Coronaviruses are a group of viruses known for causing the common cold. They have a halo or crown-like (corona) appearance when viewed under an electron microscope.
The common cold is a disease of the upper respiratory tract.
Poster from 1937 encouraging citizens to "consult your physician" for treatment of the common cold
A British poster from World War II describing the cost of the common cold

These may include coughing, sore throat, runny nose, sneezing, headache, and fever.

Ibuprofen

Example of some 200 mg ibuprofen tablets
The Royal Society of Chemistry blue plaque at BioCity Nottingham
A bottle of generic ibuprofen

Ibuprofen is a medication in the nonsteroidal anti-inflammatory drug (NSAID) class that is used for treating pain, fever, and inflammation.

Paracetamol

Important pathways of paracetamol metabolism.
Classical methods for the production of paracetamol.
Paracetamol crystals (crystallized from an aqueous solution) under a microscope.
Julius Axelrod (pictured) and Bernard Brodie demonstrated that acetanilide and phenacetin are both metabolized to paracetamol, which is a better-tolerated analgesic.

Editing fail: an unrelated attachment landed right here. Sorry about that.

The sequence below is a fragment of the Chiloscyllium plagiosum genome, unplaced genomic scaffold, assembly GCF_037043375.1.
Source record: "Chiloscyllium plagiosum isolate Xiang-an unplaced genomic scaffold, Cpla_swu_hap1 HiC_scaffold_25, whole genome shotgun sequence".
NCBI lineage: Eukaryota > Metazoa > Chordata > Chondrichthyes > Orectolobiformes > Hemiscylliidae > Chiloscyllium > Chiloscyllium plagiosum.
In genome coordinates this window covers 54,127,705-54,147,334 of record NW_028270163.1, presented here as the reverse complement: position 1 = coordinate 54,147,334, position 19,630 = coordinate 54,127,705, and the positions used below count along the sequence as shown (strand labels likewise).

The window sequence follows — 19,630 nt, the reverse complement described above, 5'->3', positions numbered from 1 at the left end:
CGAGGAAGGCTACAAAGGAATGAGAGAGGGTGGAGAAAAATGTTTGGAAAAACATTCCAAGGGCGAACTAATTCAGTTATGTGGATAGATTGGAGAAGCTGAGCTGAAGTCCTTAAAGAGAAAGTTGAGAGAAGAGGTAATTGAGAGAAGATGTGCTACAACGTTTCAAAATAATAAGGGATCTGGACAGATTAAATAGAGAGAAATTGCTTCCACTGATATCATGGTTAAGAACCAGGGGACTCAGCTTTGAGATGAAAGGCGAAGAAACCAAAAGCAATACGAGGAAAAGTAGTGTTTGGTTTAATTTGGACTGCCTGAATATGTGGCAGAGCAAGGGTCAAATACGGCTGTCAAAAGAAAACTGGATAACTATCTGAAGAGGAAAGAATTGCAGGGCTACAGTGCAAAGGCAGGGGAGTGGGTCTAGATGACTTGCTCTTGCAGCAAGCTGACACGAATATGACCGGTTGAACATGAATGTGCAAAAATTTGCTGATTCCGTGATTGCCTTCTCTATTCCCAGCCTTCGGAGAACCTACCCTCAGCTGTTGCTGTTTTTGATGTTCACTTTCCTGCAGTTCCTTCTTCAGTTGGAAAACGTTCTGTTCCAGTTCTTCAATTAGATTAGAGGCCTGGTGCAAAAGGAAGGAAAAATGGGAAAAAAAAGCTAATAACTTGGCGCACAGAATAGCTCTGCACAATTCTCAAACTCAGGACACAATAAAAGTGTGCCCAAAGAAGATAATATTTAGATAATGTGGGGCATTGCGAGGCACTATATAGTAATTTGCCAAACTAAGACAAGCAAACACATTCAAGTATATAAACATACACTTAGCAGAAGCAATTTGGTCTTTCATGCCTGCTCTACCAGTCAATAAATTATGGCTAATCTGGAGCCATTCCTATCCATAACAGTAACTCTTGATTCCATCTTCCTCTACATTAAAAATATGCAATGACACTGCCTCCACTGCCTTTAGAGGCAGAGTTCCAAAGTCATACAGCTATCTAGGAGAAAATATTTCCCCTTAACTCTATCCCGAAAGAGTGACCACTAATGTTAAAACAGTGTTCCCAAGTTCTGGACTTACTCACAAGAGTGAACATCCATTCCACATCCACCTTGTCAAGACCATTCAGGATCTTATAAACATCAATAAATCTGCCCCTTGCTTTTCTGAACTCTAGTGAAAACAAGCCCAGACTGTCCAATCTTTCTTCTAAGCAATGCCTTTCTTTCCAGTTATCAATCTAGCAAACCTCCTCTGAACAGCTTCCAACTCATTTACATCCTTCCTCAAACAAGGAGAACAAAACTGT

Paracetamol, also known as acetaminophen, is a medication used to treat fever and mild to moderate pain.

Vasculitis

Group of disorders that destroy blood vessels by inflammation.

Petechia and purpura on the lower limb due to medication-induced vasculitis.
Micrograph showing a vasculitis (eosinophilic granulomatosis with polyangiitis). H&E stain.
Severe vasculitis of the major vessels, displayed on FDG-PET/CT

General symptoms: Fever, unintentional weight loss

Hyperthermia

Condition in which an individual's body temperature is elevated beyond normal due to failed thermoregulation.

An analog medical thermometer showing a temperature of 38.7 C
A summary of the differences between hyperthermia, hypothermia, and fever.